Conclusion Body weight at diagnosis and ER status are important predictors of breast cancer death in early-stage disease.

From the Department of Research and Evaluation, Kaiser Permanente of Southern California, Pasadena, Calif (Dr Enger); the Departments of Surgery (Dr Greif) and Oncology (Dr Polikoff), Kaiser Permanente Medical Center, San Diego, Calif; and the Department of Pathology, University of Southern California, Los Angeles (Dr Press).

22 september 2004: Hieronder een artikel uit de Wallstreet Journal over bovenstaande studie:

Bron: Wallstreet Journal

-- =DJ Body Weight Correlates With Breast-Cancer Mortality-Study --

By Jennifer Corbett Dooren
Of DOW JONES NEWSWIRES

WASHINGTON (Dow Jones)--Overweight women with early-stage breast cancer are more likely to die of the cancer than thinner women, researchers from Kaiser Permanente have found. Researchers, writing in the September edition of the Journal of the American Medical Association's Archives of Surgery, said, "We observed a...relationship of increasing weight with increasing likelihood of dying of breast cancer."

The study's authors, led by Shelley M. Enger at Kaiser's research and evaluation department in Pasadena, Calif., said they found a weak link between body weight and breast-cancer mortality at all stages of the disease, but found a stronger link in women with early stages of cancer such as Stage I and Stage IIA. This means the cancer either hasn't spread beyond the breast or that it has just started spreading to lymph nodes under the arm.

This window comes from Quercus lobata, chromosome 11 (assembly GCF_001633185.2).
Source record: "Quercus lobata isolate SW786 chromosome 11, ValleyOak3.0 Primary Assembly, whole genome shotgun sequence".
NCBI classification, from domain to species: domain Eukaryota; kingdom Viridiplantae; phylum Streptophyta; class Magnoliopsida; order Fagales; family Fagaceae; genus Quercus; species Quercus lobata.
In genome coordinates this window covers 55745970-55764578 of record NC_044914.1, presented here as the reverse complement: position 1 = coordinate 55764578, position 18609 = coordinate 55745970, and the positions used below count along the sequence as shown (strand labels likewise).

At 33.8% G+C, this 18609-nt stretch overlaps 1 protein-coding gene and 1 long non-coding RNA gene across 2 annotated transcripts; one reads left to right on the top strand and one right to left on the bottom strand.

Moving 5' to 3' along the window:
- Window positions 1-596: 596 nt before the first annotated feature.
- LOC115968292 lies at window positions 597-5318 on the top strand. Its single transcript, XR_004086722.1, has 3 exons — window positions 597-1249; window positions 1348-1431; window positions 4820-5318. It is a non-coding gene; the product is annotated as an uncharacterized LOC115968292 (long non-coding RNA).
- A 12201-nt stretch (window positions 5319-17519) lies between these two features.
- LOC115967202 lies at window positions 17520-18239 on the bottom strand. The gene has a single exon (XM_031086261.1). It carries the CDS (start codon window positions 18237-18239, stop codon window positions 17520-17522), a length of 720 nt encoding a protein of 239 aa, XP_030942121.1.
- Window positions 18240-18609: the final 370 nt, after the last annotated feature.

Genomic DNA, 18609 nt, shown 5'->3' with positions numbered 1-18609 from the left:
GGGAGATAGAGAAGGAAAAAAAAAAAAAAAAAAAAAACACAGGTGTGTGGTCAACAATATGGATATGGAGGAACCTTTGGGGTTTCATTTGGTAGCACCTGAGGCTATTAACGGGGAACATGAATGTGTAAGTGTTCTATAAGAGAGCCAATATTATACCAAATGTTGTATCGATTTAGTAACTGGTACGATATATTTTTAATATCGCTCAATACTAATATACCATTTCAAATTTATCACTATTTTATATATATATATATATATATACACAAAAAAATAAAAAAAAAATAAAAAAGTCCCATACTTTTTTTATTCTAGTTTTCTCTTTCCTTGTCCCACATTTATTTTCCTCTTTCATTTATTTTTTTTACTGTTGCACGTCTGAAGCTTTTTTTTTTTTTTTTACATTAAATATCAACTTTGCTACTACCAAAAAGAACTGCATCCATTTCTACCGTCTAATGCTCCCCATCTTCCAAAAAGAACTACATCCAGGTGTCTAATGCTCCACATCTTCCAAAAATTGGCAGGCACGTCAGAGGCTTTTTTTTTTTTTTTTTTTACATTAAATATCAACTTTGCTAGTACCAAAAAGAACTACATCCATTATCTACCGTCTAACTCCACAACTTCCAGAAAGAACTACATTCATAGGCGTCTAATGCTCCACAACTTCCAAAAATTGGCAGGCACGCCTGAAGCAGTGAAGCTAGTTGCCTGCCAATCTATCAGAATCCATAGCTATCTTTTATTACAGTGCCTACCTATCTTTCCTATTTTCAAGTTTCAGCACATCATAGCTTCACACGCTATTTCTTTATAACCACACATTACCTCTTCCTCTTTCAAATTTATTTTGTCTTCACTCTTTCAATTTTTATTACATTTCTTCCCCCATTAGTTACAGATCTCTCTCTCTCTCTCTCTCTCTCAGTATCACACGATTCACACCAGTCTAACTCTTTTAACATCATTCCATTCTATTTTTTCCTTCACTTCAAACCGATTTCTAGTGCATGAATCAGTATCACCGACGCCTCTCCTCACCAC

Women in the highest-weight group of 175 pounds or more had a 2.5 times greater risk of dying from breast cancer than the lowest-weight group of 133 pounds or less, according to the researchers' survey of 1,376 women diagnosed with breast cancer over a seven-year period.
The study also verified previous research that has shown women with tumors that have tested negative for estrogen receptors have a greater chance of dying than those with positive estrogen-receptor status. Women with ER negative cancer had a twofold higher risk of dying than those with ER positive cancer. Researchers found that women who weighed 151 pounds or more with ER negative breast cancer had a five times greater risk of dying than those with ER positieve tumors who weighed less than 151 pounds. Women with ER negative tumors who weighed 151 pounds or more had about a three times greater risk of dying than women less than 151 pounds. Researchers said there was only a slight increased risk of dying among heavier women with ER positive tumors than thinner women with ER positive tumors. A separate study, also published in the Archives of Surgery, found that critically injured obese trauma patients were almost six times more likely to die than non-obese trauma patients. Dr. Angela L. Neville, of Los Angeles County and the University of Southern California Medical Center, and colleagues looked at 242 trauma patients who had been admitted to an intensive-care unit in 2002. Patients were divided into two groups according to body mass index, a measure that uses body weight and height. The obese group had a BMI of 30 or higher and the non-obese group had a BMI lower than 30. Researchers found that in the obese group 13% had multiple organ failure while 3% in the non-obese group had organ failure. Among the obese patients, 32% died, while 16% of non-obese patients died. -By Jennifer Corbett Dooren, Dow Jones Newswires; 202-862-9294;